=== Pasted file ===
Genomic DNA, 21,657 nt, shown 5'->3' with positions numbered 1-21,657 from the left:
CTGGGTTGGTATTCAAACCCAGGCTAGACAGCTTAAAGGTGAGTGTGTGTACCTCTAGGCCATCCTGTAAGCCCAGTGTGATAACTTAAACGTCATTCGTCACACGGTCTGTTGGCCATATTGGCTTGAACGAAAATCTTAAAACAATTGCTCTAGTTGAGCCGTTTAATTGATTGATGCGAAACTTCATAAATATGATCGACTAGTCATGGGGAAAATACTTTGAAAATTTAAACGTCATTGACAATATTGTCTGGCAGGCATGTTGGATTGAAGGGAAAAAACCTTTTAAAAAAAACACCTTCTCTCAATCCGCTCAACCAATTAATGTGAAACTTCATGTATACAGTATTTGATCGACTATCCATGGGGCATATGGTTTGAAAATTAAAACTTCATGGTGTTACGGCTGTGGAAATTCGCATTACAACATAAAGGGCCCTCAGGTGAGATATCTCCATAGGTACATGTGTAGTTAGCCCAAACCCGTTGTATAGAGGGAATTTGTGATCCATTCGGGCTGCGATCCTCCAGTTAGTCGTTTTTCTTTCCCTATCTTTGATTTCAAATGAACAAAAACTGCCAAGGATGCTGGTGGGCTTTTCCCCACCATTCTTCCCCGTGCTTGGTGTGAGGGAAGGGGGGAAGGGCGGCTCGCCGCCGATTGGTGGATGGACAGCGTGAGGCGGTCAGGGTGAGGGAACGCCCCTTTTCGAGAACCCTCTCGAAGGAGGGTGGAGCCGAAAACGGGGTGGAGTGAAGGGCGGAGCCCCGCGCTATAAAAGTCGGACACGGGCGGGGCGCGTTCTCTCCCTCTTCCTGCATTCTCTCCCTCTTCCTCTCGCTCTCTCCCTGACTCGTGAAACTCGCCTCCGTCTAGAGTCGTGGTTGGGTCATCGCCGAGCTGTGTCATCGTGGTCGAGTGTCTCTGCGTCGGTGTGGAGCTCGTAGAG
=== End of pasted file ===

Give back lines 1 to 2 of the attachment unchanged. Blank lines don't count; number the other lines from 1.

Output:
Genomic DNA, 21,657 nt, shown 5'->3' with positions numbered 1-21,657 from the left:
CTGGGTTGGTATTCAAACCCAGGCTAGACAGCTTAAAGGTGAGTGTGTGTACCTCTAGGCCATCCTGTAAGCCCAGTGTGATAACTTAAACGTCATTCGTCACACGGTCTGTTGGCCATATTGGCTTGAACGAAAATCTTAAAACAATTGCTCTAGTTGAGCCGTTTAATTGATTGATGCGAAACTTCATAAATATGATCGACTAGTCATGGGGAAAATACTTTGAAAATTTAAACGTCATTGACAATATTGTCTGGCAGGCATGTTGGATTGAAGGGAAAAAACCTTTTAAAAAAAACACCTTCTCTCAATCCGCTCAACCAATTAATGTGAAACTTCATGTATACAGTATTTGATCGACTATCCATGGGGCATATGGTTTGAAAATTAAAACTTCATGGTGTTACGGCTGTGGAAATTCGCATTACAACATAAAGGGCCCTCAGGTGAGATATCTCCATAGGTACATGTGTAGTTAGCCCAAACCCGTTGTATAGAGGGAATTTGTGATCCATTCGGGCTGCGATCCTCCAGTTAGTCGTTTTTCTTTCCCTATCTTTGATTTCAAATGAACAAAAACTGCCAAGGATGCTGGTGGGCTTTTCCCCACCATTCTTCCCCGTGCTTGGTGTGAGGGAAGGGGGGAAGGGCGGCTCGCCGCCGATTGGTGGATGGACAGCGTGAGGCGGTCAGGGTGAGGGAACGCCCCTTTTCGAGAACCCTCTCGAAGGAGGGTGGAGCCGAAAACGGGGTGGAGTGAAGGGCGGAGCCCCGCGCTATAAAAGTCGGACACGGGCGGGGCGCGTTCTCTCCCTCTTCCTGCATTCTCTCCCTCTTCCTCTCGCTCTCTCCCTGACTCGTGAAACTCGCCTCCGTCTAGAGTCGTGGTTGGGTCATCGCCGAGCTGTGTCATCGTGGTCGAGTGTCTCTGCGTCGGTGTGGAGCTCGTAGAG